Remember that this socialization has been an ongoing process since the time you were born, and the effects are almost entirely subconscious and instinctive. You don’t realize you are risk tolerant/risk averse; you just naturally act that way. And voila: the crucial link between assumptions and behavior! And here’s where it gets interesting: In many instances, individuals who are the products of risk-tolerant cultures are going to behave very differently from individuals who are the products of risk-averse cultures, and yet each type of individual is going to consider his/her behavior normal and logical and the behavior of the other type to be abnormal and illogical. Or just plain wrong.

Impact in the Workplace

In today’s workplace, you’re bound to have individuals of all different types, that is, some highly or moderately risk-tolerant types, and some moderately and highly risk averse types. Needless to say, they’re not going to see eye to-eye on a lot of matters. And attitude toward risk is just one of many cultural assumptions that people have different ways of dealing with (see How Cultures Differ box).

Fine, you say. I get it. People from different cultural backgrounds are going to think and act differently. My problem is I’m trying to run a business here, and I need everybody to be more or less on the same wavelength. If some of my staff are highly risk-averse and don’t like to try new things, and some are highly risk-tolerant and like to shake things up—what am I supposed to do when it comes to implementing that new reporting system? Am I supposed to give the risk-averse types six months before they have to start using it and let the other group start after two weeks? Sorry, but that’s not an option in the real world. Everyone has to start at the same time or this isn’t going to work.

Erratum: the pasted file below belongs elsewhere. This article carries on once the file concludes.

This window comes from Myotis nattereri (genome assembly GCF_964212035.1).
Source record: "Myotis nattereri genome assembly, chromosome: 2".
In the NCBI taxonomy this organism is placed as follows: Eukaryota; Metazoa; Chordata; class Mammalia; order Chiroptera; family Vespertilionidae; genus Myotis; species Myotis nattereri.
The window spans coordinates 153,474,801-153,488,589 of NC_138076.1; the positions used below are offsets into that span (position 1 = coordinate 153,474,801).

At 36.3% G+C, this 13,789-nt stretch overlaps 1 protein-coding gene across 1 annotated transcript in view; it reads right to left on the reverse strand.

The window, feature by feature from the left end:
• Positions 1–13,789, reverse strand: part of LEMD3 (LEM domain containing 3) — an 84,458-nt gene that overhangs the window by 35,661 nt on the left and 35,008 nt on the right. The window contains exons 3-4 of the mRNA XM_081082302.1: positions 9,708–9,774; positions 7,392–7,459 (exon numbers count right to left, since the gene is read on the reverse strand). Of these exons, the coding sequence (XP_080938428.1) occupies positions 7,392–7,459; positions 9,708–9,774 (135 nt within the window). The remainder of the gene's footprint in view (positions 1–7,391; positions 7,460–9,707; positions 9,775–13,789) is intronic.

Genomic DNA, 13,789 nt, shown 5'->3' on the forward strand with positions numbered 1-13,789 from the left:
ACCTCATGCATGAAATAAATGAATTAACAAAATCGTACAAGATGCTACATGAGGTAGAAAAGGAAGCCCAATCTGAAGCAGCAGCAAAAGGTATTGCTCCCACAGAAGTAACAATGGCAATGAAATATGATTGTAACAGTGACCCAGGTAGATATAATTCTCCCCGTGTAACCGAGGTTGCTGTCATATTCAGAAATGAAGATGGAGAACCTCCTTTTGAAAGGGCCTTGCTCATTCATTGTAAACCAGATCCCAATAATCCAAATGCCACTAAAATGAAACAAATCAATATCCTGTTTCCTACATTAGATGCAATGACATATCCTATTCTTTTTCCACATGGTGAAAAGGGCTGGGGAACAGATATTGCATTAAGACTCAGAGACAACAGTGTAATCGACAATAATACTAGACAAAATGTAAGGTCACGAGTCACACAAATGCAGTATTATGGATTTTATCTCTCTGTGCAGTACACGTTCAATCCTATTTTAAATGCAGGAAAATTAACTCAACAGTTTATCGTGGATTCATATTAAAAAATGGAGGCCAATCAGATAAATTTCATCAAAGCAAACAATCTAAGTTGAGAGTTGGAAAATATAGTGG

We could go on, but you get the point. So what are we supposed to do about cultural differences in today’s multicultural workplace?

Actually, you don’t have to do very much at all except try to be more aware of cultural differences, educate yourself about what forms they take so you’re not caught off guard when you encounter them on the job. They’re real and they can pose challenges, but they can also bring great benefits to your workforce: multiple perspectives, novel approaches, creative solutions to problems.

“So how do you answer my question about the riskaverse guy and the risk-friendly woman, both of whom have to start using the new reporting system?” Easy: you acknowledge that some of your staff are going to be happy and good at this, and some are going to be nervous and ham-fisted. And then you try to provide resources and support for the latter.

It’s really no different than dealing with any other difference among the various employees in your group, no two of whom are identical. You already treat all your staff as individuals, accommodating and capitalizing on their various personal qualities, allowing for their idiosyncracies. And culture is just one more variable, one more factor, that figures in the mix.

This article has been sponsored by:
Communicating Across Cultures

Craig Storti, a consultant and trainer in the field of intercultural communications, is the author of seven books. His latest, Speaking of India, describes the common cultural flashpoints when Indians work together with No. Americans and western Europeans. He can be contacted at: [email protected] or learn more at his website: